The panel will be followed by refreshments and a chance to browse the boxes of the first two years’ findings of ‘Prospection’

Coming soon – World Archaeological Congress, Kyoto, Japan

I’m going to be at the World Archaeological Congress next week talking about urban archaeology, art and sustainability.

On Thursday 1 September I will be taking part in the session, Breaking the Frame: Art and Archaeology, with the following paper:

Site-specificity in an international context

This paper arises from a collaboration between four organisations in the UK and Japan which has, over the course of 2016, examined the practical relationship between art and archaeology in urban regeneration contexts in both countries. Drawing on group fieldwork, an international seminar in July 2016 and my own long-running research into developing art-inspired site-specific archaeologies, the paper will outline the results of the London-Japan project, present some initial conclusions arising from it concerning the practicalities of site-specific working in an international context, and detail the contribution of the project to wider debates in art-archaeology.

That sounds very generic, but the paper will be looking at whether different kinds of interpretive framework in art/archaeology give us different understandings of site and how we might work differently to overlap or join these. It will be looking primarily at the work of Nobuaki Date (Date-san), Toshio Matsui, Laura Oldfield Ford and Hilary Powell.

My second paper, part of a session called Urban Heritage and Sustainability will look at the idea of archaeology for sustainability, the different kinds of archaeology that we might develop in pursuit of environmental, social and economic sustainability, and the liklihood that these different archaeologies cannot be reconciled into one central effort. Abstract below:

Sustainability and politically-engaged archaeology.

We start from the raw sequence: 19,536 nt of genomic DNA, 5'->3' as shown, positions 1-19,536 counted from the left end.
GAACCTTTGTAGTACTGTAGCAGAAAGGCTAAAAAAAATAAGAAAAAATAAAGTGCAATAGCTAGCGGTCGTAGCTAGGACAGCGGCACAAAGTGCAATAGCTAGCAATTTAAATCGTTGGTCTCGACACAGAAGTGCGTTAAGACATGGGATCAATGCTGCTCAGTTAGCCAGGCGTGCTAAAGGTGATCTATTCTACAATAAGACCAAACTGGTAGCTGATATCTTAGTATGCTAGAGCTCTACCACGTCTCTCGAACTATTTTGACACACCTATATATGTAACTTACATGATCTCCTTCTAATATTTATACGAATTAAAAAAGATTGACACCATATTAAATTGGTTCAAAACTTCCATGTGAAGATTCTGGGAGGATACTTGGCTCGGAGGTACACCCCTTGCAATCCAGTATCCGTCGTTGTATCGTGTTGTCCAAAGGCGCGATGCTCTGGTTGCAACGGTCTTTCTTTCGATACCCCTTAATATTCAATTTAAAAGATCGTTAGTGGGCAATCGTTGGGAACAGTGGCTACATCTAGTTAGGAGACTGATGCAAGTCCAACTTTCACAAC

Economic, environmental and social sustainability are different things and do not necessarily have the same motivation. Each benefits different people in different ways and what is objectively best for any people in any place at any time is rarely clear. This paper contends that different kinds of sustainability require, or create, different relationships with archaeology and require archaeologists to be socially and politically aware of the situations in which they find themselves working. Archaeology can mitigate or mobilise, provide direction or distraction. This paper will outline the benefits of promoting more politically-engaged practice from private consultancy to community archaeology.

My attendance at WAC is part of a collaborative research project on comparative art and archaeology practice between the UK and Japan supported by the Daiwa Foundation, MOLA (Museum of London Archaeology) and OCCPA.

Coming soon – Architecture, Archaeology and Contemporary City Planning, Valencia, Spain – 16-20 May, 2015

In a couple of weeks I’m heading off to Spain for the second installment of the Architecture, Archaeology and City Planning workshop, with colleagues from Italy, Sweden, Spain and Finland. Last year’s event in Florence was really great, lots of different perspectives on archaeology and architecture. Valencia will be equally stimulating I’m sure. Last year’s event has been published here.

Here’s my abstract for 2015:

Human-nature relations in built heritage and urban places, present and past.